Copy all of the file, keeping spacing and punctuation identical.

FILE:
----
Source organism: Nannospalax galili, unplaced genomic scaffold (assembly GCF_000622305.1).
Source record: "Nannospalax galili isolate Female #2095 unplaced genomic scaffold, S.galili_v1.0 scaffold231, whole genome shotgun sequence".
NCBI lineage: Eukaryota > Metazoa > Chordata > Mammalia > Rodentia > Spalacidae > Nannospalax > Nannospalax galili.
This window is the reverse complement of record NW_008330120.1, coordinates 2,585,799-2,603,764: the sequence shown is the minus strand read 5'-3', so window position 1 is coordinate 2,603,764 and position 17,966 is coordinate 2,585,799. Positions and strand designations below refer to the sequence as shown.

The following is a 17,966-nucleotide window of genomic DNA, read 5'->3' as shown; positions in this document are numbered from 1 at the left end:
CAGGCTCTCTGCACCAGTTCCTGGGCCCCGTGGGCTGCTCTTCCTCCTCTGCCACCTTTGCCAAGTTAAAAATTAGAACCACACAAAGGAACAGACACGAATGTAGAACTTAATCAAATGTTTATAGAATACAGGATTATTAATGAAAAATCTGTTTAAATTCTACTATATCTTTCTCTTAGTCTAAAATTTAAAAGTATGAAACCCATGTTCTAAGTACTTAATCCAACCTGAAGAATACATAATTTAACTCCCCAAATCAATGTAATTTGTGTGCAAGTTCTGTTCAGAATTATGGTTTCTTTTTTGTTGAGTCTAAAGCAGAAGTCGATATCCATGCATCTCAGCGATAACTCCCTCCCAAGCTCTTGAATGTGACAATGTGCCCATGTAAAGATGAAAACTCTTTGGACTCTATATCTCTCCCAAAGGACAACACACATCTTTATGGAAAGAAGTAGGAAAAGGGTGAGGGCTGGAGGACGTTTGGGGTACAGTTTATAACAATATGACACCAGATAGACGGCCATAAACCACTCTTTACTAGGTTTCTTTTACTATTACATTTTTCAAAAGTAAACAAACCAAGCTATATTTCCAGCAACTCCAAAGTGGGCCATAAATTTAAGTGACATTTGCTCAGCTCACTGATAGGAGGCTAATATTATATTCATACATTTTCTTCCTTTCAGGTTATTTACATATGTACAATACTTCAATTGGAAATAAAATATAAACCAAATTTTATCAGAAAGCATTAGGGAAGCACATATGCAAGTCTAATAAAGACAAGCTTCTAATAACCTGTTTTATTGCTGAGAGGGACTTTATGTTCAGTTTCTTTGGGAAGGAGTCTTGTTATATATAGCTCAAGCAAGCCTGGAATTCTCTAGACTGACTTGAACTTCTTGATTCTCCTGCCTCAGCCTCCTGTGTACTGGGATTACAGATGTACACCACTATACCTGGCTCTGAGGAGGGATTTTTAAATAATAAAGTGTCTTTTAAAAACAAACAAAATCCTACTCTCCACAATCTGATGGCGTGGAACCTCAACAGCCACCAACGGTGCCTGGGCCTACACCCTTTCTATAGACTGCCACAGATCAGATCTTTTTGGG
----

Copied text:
Source organism: Nannospalax galili, unplaced genomic scaffold (assembly GCF_000622305.1).
Source record: "Nannospalax galili isolate Female #2095 unplaced genomic scaffold, S.galili_v1.0 scaffold231, whole genome shotgun sequence".
NCBI lineage: Eukaryota > Metazoa > Chordata > Mammalia > Rodentia > Spalacidae > Nannospalax > Nannospalax galili.
This window is the reverse complement of record NW_008330120.1, coordinates 2,585,799-2,603,764: the sequence shown is the minus strand read 5'-3', so window position 1 is coordinate 2,603,764 and position 17,966 is coordinate 2,585,799. Positions and strand designations below refer to the sequence as shown.

The following is a 17,966-nucleotide window of genomic DNA, read 5'->3' as shown; positions in this document are numbered from 1 at the left end:
CAGGCTCTCTGCACCAGTTCCTGGGCCCCGTGGGCTGCTCTTCCTCCTCTGCCACCTTTGCCAAGTTAAAAATTAGAACCACACAAAGGAACAGACACGAATGTAGAACTTAATCAAATGTTTATAGAATACAGGATTATTAATGAAAAATCTGTTTAAATTCTACTATATCTTTCTCTTAGTCTAAAATTTAAAAGTATGAAACCCATGTTCTAAGTACTTAATCCAACCTGAAGAATACATAATTTAACTCCCCAAATCAATGTAATTTGTGTGCAAGTTCTGTTCAGAATTATGGTTTCTTTTTTGTTGAGTCTAAAGCAGAAGTCGATATCCATGCATCTCAGCGATAACTCCCTCCCAAGCTCTTGAATGTGACAATGTGCCCATGTAAAGATGAAAACTCTTTGGACTCTATATCTCTCCCAAAGGACAACACACATCTTTATGGAAAGAAGTAGGAAAAGGGTGAGGGCTGGAGGACGTTTGGGGTACAGTTTATAACAATATGACACCAGATAGACGGCCATAAACCACTCTTTACTAGGTTTCTTTTACTATTACATTTTTCAAAAGTAAACAAACCAAGCTATATTTCCAGCAACTCCAAAGTGGGCCATAAATTTAAGTGACATTTGCTCAGCTCACTGATAGGAGGCTAATATTATATTCATACATTTTCTTCCTTTCAGGTTATTTACATATGTACAATACTTCAATTGGAAATAAAATATAAACCAAATTTTATCAGAAAGCATTAGGGAAGCACATATGCAAGTCTAATAAAGACAAGCTTCTAATAACCTGTTTTATTGCTGAGAGGGACTTTATGTTCAGTTTCTTTGGGAAGGAGTCTTGTTATATATAGCTCAAGCAAGCCTGGAATTCTCTAGACTGACTTGAACTTCTTGATTCTCCTGCCTCAGCCTCCTGTGTACTGGGATTACAGATGTACACCACTATACCTGGCTCTGAGGAGGGATTTTTAAATAATAAAGTGTCTTTTAAAAACAAACAAAATCCTACTCTCCACAATCTGATGGCGTGGAACCTCAACAGCCACCAACGGTGCCTGGGCCTACACCCTTTCTATAGACTGCCACAGATCAGATCTTTTTGGG